Scoundrel Time

Health of Our Planet, Health of Our People

It’s June—reign of the longest days of the year (in the northern hemisphere, anyway). But despite the extra hours of sunlight, the darkness these last few weeks has felt oppressive. Donald Trump gave the middle finger to the planet and the nations with whom we share it when he withdrew the United States from the Paris Climate Agreement on the first of the month. Then came last week’s revelation of the president’s disturbing interactions with former FBI director James Comey. Those of us who’ve faced sexual harassment or other abuses of power in the workplace had to reckon (once again) with the fact that the leader of our country is normalizing such coercive behavior (not to mention dismantling the precision and nuance of language—“honest loyalty,” really?).

Meanwhile, the Republican Senators have been getting closer and closer to a vote on their rewrite of the healthcare bill. This rewrite no longer enables insurers to charge those with preexisting conditions more for coverage, but it still promises to disproportionately hurt many of the most vulnerable members of our society: the elderly, those who depend upon Medicaid, and low-income families and individuals. The bill also eliminates funding for public health programs that work to protect these groups and removes the requirement that insurers provide essential services such as maternity and newborn care, mammograms, birth control, mental health services, and prescription medications. To make matters worse, Republican Senators seem to be intentionally keeping their discussions of the bill under wraps; as Democratic Senator Claire McCaskill said to GOP Senator Orrin Hatch at a Senate Finance Committee hearing last Thursday, “We have no idea what is being proposed. There’s a group of guys in a back room somewhere making these decisions.”

So what can we do to make our voices heard on these issues during these long and heavy days? Don’t forget the power you have as an individual and as a local citizen.

1) CLIMATE: Mayors in cities across the country have rapidly fought back against Trump’s foolish withdrawal from the Paris Agreement by pledging their commitment to continue to abide by its principles. The Mayors of Pittsburgh and Paris went as far as proclaiming their own climate deal. Meanwhile, governors in ten states have come together to create the United States Climate Alliance, whose goal is to to reduce emissions 26%-28% from 2005 levels.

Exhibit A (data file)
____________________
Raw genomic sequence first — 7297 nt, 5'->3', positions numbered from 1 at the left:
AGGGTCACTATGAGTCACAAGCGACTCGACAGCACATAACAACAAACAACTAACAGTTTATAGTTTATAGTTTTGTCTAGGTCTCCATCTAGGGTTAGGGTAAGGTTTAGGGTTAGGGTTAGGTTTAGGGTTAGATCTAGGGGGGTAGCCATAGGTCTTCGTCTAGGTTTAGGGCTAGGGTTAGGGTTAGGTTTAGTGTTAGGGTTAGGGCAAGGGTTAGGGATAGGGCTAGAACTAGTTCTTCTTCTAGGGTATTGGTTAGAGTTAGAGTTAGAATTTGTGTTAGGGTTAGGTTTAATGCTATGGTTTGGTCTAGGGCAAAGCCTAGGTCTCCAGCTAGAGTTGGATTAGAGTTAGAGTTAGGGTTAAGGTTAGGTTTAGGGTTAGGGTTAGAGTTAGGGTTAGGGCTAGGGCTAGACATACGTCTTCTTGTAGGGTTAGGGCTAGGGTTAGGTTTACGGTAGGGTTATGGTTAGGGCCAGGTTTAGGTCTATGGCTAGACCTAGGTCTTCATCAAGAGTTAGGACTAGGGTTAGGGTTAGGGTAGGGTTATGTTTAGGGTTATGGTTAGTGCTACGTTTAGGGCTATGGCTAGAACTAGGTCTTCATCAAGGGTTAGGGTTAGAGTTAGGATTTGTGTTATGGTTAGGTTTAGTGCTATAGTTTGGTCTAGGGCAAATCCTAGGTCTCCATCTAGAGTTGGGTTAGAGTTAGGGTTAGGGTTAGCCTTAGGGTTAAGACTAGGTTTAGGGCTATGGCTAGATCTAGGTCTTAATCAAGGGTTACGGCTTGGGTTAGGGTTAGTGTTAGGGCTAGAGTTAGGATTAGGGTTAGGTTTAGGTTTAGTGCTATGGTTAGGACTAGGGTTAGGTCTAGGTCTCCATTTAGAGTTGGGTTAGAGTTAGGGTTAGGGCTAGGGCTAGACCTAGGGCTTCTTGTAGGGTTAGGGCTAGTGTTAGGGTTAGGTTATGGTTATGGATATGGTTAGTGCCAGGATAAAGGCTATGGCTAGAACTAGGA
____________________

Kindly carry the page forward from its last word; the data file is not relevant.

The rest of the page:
ACTION: As Jen Hoffman suggests in this week’s Action Checklist for Americans of Conscience, call your governor’s office (if you don’t live in CA, CT, DE, HI, MA, MN, NY, OR, PR, RI, VT, VA, or WA) and ask your governor to get on board. Here’s her suggested script: “Hi. I’m from _TOWN_ and would like Governor _NAME_ to join the ten states that have created the US Climate Alliance. (Share why a livable planet matters to you.) Will you please pass along my message? Thank you.”

2) HEALTHCARE: Make sure you know what the new healthcare bill is all about. The Washington Post put together a nice question and answer piece after the bill passed the House. Slate staff writer Jim Newell outlines a few of the changes Republican Senators are discussing making to it here.


  • Call and/or tweet your senators (both of them)! The Senate will vote on the healthcare bill before the July 4th recess—tell them your thoughts while you still can. As Jen Hoffman writes, “Speak up for yourself and for those who cannot.” Jen suggests the following script: “Hi. I’m from _ZIP_ calling to ask _NAME_ to fight for my right to affordable, quality healthcare coverage. Specifically, (list what you want—ideas: no gender discrimination and no lifetime caps; access to reproductive medicine without cost; coverage for all pre-existing conditions; cost less than $X per month per person; comprehensive Medicare and Medicaid. Most importantly, share why this is personally significant to you.). Thanks!” Need numbers and Twitter handles? The Trumpcare Toolkit has you covered.
  • Call Senator Orrin Hatch, chair of the Senate Finance Committee, and ask him for an open hearing of the Senate healthcare bill. Senate Finance Committee office: 202-224-4515. Fax: 202-228-0554. Jen Hoffman’s suggested script: “I am calling Sen. Hatch in his capacity as the chair of the Senate Finance Committee. The Senate’s current approach to the healthcare issue appears secretive, manipulative, and undemocratic. Democracy thrives with discussion, cooperation, and compromise. As a consumer of healthcare services, I’m asking Sen Hatch to conduct open, public hearings on the Senate healthcare bill.” She also suggests sending your Senators an email with a copy of this script. (Look them up).

3) Don’t lose heart! Spend time with those people who nourish your spirit. Immerse yourself in the beautiful places we hope to protect for future generations. Read words that inspire and uplift.